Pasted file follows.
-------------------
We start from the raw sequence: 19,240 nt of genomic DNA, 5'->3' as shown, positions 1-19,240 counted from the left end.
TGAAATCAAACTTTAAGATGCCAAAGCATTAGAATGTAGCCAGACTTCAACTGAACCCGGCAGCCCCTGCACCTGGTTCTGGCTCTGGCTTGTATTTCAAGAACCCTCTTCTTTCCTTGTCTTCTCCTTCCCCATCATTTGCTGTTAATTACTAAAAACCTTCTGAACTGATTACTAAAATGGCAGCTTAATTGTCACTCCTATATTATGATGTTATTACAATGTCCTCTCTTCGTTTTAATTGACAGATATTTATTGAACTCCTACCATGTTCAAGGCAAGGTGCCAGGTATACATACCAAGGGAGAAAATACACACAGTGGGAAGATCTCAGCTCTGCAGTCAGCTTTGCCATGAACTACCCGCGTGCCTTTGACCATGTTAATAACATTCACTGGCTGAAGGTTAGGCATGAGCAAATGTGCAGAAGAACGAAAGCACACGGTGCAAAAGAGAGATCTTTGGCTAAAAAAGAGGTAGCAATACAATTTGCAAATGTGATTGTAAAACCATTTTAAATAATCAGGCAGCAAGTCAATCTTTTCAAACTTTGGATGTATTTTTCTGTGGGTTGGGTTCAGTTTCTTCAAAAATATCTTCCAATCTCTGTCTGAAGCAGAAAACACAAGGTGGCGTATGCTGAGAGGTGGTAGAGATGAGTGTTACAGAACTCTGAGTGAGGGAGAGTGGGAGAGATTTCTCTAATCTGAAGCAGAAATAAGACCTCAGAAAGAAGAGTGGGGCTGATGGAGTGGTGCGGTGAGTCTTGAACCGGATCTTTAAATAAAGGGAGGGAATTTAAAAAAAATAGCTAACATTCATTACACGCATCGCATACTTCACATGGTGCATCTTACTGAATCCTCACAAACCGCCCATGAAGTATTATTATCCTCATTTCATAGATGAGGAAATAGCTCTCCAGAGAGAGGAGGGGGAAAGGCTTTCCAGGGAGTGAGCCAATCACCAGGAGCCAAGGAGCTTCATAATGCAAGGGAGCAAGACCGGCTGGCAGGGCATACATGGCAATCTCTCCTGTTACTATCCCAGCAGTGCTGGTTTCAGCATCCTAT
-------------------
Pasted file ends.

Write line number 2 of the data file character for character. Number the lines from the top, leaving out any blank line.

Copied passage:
TGAAATCAAACTTTAAGATGCCAAAGCATTAGAATGTAGCCAGACTTCAACTGAACCCGGCAGCCCCTGCACCTGGTTCTGGCTCTGGCTTGTATTTCAAGAACCCTCTTCTTTCCTTGTCTTCTCCTTCCCCATCATTTGCTGTTAATTACTAAAAACCTTCTGAACTGATTACTAAAATGGCAGCTTAATTGTCACTCCTATATTATGATGTTATTACAATGTCCTCTCTTCGTTTTAATTGACAGATATTTATTGAACTCCTACCATGTTCAAGGCAAGGTGCCAGGTATACATACCAAGGGAGAAAATACACACAGTGGGAAGATCTCAGCTCTGCAGTCAGCTTTGCCATGAACTACCCGCGTGCCTTTGACCATGTTAATAACATTCACTGGCTGAAGGTTAGGCATGAGCAAATGTGCAGAAGAACGAAAGCACACGGTGCAAAAGAGAGATCTTTGGCTAAAAAAGAGGTAGCAATACAATTTGCAAATGTGATTGTAAAACCATTTTAAATAATCAGGCAGCAAGTCAATCTTTTCAAACTTTGGATGTATTTTTCTGTGGGTTGGGTTCAGTTTCTTCAAAAATATCTTCCAATCTCTGTCTGAAGCAGAAAACACAAGGTGGCGTATGCTGAGAGGTGGTAGAGATGAGTGTTACAGAACTCTGAGTGAGGGAGAGTGGGAGAGATTTCTCTAATCTGAAGCAGAAATAAGACCTCAGAAAGAAGAGTGGGGCTGATGGAGTGGTGCGGTGAGTCTTGAACCGGATCTTTAAATAAAGGGAGGGAATTTAAAAAAAATAGCTAACATTCATTACACGCATCGCATACTTCACATGGTGCATCTTACTGAATCCTCACAAACCGCCCATGAAGTATTATTATCCTCATTTCATAGATGAGGAAATAGCTCTCCAGAGAGAGGAGGGGGAAAGGCTTTCCAGGGAGTGAGCCAATCACCAGGAGCCAAGGAGCTTCATAATGCAAGGGAGCAAGACCGGCTGGCAGGGCATACATGGCAATCTCTCCTGTTACTATCCCAGCAGTGCTGGTTTCAGCATCCTAT